Casino (Movie Review)

From the glitzy strip clubs of Las Vegas to the illegal pai gow parlors of Chinatown, Casino takes viewers on a global tour of institutions that offer the chance to try one’s hand at gambling. These establishments may look like glamorous showplaces from the outside, but their design is carefully calibrated to create a sense of grift.

You will not see a clock in a casino, because the people managing the facility want you to lose track of time so you won’t stop spinning those roulette wheels or hitting that poker machine. Moreover, casinos often change your real money into chips that are colored in order to disassociate the losses from your actual spending, making it more difficult to walk away. In addition, casinos will often entice patrons to spend more by giving them free food, drinks and hotel rooms if they are frequent players (and good at gambling).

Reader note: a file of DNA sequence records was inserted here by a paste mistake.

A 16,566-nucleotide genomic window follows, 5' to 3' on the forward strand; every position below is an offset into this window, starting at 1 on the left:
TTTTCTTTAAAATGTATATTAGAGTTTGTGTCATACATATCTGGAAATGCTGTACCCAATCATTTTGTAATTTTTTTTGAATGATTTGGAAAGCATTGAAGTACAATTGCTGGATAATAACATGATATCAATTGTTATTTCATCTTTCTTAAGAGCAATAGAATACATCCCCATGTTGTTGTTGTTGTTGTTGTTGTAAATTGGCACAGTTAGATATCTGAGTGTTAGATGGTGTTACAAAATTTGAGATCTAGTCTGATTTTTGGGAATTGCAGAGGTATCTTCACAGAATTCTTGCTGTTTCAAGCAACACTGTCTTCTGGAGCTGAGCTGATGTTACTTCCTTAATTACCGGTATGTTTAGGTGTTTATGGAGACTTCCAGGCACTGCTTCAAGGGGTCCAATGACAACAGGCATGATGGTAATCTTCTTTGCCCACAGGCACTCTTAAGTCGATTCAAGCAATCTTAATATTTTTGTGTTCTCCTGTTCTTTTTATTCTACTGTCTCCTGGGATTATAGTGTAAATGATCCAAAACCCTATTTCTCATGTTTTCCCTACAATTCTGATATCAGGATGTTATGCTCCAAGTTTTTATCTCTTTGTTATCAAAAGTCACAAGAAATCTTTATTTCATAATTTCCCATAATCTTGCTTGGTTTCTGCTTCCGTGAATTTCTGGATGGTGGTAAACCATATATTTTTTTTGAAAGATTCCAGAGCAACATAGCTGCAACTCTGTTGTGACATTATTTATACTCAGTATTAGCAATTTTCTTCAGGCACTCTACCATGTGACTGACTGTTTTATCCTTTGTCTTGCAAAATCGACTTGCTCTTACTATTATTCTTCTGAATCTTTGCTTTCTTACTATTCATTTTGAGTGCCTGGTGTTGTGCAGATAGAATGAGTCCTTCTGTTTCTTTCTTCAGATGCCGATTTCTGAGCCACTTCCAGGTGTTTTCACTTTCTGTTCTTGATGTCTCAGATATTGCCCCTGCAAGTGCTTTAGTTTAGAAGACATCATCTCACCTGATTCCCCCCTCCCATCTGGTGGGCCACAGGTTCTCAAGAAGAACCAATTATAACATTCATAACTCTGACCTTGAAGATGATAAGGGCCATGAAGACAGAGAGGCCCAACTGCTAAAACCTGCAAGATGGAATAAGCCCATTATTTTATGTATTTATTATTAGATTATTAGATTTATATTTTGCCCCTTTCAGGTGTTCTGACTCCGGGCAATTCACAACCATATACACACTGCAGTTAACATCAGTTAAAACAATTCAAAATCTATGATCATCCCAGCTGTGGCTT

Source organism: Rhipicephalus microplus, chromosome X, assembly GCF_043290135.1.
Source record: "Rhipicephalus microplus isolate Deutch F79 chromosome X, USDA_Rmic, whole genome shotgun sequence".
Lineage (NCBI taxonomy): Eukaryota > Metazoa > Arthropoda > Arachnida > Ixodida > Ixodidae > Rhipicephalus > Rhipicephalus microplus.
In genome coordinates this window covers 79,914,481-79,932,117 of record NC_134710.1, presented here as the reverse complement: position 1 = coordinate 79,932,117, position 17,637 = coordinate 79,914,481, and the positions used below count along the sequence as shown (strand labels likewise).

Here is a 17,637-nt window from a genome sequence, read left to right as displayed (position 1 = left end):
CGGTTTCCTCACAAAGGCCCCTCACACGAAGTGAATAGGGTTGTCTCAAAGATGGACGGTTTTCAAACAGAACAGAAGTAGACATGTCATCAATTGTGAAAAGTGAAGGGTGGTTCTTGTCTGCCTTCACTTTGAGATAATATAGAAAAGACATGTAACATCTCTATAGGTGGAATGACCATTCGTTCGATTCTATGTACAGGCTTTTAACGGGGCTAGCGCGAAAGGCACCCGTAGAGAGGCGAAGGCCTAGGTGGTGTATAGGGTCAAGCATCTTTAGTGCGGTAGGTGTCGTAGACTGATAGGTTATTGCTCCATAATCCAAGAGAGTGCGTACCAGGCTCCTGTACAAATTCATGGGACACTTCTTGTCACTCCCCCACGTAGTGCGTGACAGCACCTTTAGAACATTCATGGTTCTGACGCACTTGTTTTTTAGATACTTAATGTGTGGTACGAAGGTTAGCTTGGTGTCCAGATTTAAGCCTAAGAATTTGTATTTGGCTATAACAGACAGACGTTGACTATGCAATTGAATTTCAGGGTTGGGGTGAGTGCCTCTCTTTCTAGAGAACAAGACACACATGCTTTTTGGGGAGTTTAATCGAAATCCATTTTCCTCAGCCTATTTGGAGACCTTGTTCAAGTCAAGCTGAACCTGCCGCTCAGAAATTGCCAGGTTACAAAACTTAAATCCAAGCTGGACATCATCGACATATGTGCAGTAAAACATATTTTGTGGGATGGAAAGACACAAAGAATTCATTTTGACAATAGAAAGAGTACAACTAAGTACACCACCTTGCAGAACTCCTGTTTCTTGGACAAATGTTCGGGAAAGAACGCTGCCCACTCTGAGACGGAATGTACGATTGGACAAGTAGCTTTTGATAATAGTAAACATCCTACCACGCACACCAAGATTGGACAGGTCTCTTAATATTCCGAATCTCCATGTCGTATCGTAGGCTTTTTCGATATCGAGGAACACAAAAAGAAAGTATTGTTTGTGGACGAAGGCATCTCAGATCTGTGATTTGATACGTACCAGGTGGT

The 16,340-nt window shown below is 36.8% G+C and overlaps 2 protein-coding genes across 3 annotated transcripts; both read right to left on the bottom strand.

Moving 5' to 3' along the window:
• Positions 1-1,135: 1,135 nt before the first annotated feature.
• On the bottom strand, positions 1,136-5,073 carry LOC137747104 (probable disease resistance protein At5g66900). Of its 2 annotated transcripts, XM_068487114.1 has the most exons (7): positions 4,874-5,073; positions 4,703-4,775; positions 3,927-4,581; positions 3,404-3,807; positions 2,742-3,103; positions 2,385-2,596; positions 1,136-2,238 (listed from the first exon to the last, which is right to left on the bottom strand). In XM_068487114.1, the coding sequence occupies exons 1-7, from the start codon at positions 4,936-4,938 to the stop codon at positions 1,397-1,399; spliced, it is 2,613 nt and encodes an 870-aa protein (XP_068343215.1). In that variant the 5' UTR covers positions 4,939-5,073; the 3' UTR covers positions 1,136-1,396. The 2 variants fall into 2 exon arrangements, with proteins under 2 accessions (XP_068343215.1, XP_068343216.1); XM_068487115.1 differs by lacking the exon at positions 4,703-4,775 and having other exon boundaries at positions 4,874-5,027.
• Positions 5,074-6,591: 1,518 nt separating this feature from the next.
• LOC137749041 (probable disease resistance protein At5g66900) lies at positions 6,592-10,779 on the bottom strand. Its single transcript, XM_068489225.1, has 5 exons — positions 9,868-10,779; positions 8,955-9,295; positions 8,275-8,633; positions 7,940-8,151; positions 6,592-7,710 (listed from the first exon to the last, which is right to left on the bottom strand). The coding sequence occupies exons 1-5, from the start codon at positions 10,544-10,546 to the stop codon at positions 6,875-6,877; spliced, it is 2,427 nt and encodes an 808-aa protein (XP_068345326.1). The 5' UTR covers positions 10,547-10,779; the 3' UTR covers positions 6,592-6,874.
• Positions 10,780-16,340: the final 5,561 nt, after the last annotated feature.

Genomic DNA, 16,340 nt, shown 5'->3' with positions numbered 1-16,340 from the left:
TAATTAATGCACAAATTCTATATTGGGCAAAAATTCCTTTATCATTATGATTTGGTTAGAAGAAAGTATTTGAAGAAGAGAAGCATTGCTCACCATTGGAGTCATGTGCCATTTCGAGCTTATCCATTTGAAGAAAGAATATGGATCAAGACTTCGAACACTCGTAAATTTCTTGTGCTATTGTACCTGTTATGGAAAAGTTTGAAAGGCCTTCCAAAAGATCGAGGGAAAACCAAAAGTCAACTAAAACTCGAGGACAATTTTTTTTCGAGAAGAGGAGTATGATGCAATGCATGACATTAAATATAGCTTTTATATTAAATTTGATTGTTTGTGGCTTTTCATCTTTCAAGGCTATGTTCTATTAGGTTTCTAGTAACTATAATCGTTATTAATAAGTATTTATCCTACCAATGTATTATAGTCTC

Robert De Niro delivers a masterful performance as Sam “Ace” Rothstein in Casino, and the movie’s opulent lighting and sound design enhance his worldview as an old-school gangster who believes that love and trust are dicey propositions. Scorsese’s ambivalence about institutional systems of grift is underscored by the movie’s truly hellacious violence, which includes a popped eyeball and a baseball bat beating that was so brutal it had to be trimmed to avoid an NC-17 rating. Nevertheless, the thrill of gambling gives Casino its energy, and it’s impossible to watch without a smile.

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